The day before the event, we agreed to meet in order to check the equipment we would use in the journey. It is very important that equipments are of very good quality, which implies they should be waterproof, warm, but reduced in size.
What is obviously essential are comfortable shoes suitable for mountain hiking. As well, the backpack, sleeping bag, water bottles, crampons, ice-axes, poles, gaiters, gloves, hats, ultraviolet-protective sunglasses and high protection factor sun lotion, as the wind, in combination with the sun, may produce serious sunburn. The guide suggested that we should take two or three changes of underwear. Wet clothes from body perspiration during the climbing dry more easily if the t-shirts are made of synthetic material.
As regards food, our guide was in charge of taking all necessary supplies for the days we would spend in the mountain.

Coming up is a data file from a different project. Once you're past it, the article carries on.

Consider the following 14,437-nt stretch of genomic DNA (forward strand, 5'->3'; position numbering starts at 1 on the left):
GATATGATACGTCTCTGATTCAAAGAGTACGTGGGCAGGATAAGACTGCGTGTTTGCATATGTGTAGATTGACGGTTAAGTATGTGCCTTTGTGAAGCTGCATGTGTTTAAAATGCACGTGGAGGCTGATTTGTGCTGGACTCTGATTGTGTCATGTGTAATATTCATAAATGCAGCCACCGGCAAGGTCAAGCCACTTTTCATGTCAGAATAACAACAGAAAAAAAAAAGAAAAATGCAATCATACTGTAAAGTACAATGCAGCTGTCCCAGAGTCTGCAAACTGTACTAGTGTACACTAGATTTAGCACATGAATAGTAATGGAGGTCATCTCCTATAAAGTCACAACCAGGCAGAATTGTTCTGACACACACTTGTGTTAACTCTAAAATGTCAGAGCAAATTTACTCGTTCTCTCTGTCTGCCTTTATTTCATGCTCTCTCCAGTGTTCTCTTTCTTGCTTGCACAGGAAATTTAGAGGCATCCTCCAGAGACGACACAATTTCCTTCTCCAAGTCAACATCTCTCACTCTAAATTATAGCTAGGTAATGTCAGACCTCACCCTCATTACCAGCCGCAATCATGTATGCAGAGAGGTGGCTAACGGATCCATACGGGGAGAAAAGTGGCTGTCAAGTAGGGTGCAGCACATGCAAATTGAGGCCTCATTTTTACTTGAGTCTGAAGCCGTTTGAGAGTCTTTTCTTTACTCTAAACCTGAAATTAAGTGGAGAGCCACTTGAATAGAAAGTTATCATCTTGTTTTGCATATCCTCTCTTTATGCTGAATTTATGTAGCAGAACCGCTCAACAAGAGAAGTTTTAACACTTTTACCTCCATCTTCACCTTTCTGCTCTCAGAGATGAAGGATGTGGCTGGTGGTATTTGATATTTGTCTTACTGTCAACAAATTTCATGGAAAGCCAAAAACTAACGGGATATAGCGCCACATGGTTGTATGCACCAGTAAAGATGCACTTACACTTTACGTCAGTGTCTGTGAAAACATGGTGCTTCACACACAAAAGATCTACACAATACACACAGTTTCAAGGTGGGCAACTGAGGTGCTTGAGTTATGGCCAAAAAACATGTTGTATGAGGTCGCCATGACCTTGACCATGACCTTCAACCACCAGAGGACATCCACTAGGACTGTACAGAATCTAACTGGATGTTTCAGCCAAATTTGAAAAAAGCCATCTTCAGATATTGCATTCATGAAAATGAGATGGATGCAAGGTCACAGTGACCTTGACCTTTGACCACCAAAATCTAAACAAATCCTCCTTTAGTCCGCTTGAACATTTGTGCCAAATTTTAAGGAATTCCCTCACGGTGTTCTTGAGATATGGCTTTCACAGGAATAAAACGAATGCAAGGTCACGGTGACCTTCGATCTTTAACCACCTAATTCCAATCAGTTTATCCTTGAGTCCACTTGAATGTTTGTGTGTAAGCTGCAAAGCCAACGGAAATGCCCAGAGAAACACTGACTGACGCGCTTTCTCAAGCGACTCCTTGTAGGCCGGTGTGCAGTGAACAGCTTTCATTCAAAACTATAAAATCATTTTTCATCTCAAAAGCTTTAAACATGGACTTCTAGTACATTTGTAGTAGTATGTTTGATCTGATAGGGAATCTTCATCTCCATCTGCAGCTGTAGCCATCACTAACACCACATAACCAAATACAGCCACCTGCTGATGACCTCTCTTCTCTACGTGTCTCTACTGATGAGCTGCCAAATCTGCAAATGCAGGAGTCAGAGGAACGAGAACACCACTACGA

Climbing the Lanín Volcano
Everything O.K. Expectations grew remarkably and we were getting very eager to see the break of the day to go to the volcano base itself. The last piece of advice was that we should eat carbohydrates that night. Pasta would be the best choice, as our bodies would need calories to achieve our aim of the following day – getting to the mountain hut.

Mountain Hut Approaching Day

07:30 a.m.: The transfer vehicle fetched us at the place where we were lodged. From San Martín de los Andes, we passed by the town of Junín de los Andes and from that point we went along the final 60 km to Tromen Pass, where the Río Turbio Station of the Lanin National Park Río is located. At a distance, silent and impressive, the white figure of the 3,776 mosl volcano seemed to challenge us.
Climbing the Lanín Volcano
09:30 a.m.: After going along 105 km, we reached the forest ranger post, located 1,100 mosl. Our names were registered and we were appointed a hut. The guide offered a brief security chat and, from that moment on, decisions depended on him. We distributed the technical equipment, the food in the backpacks and got ready to start climbing. We beheld the eternal snow summit of the omnipresent volcano. It was a breathtaking picture…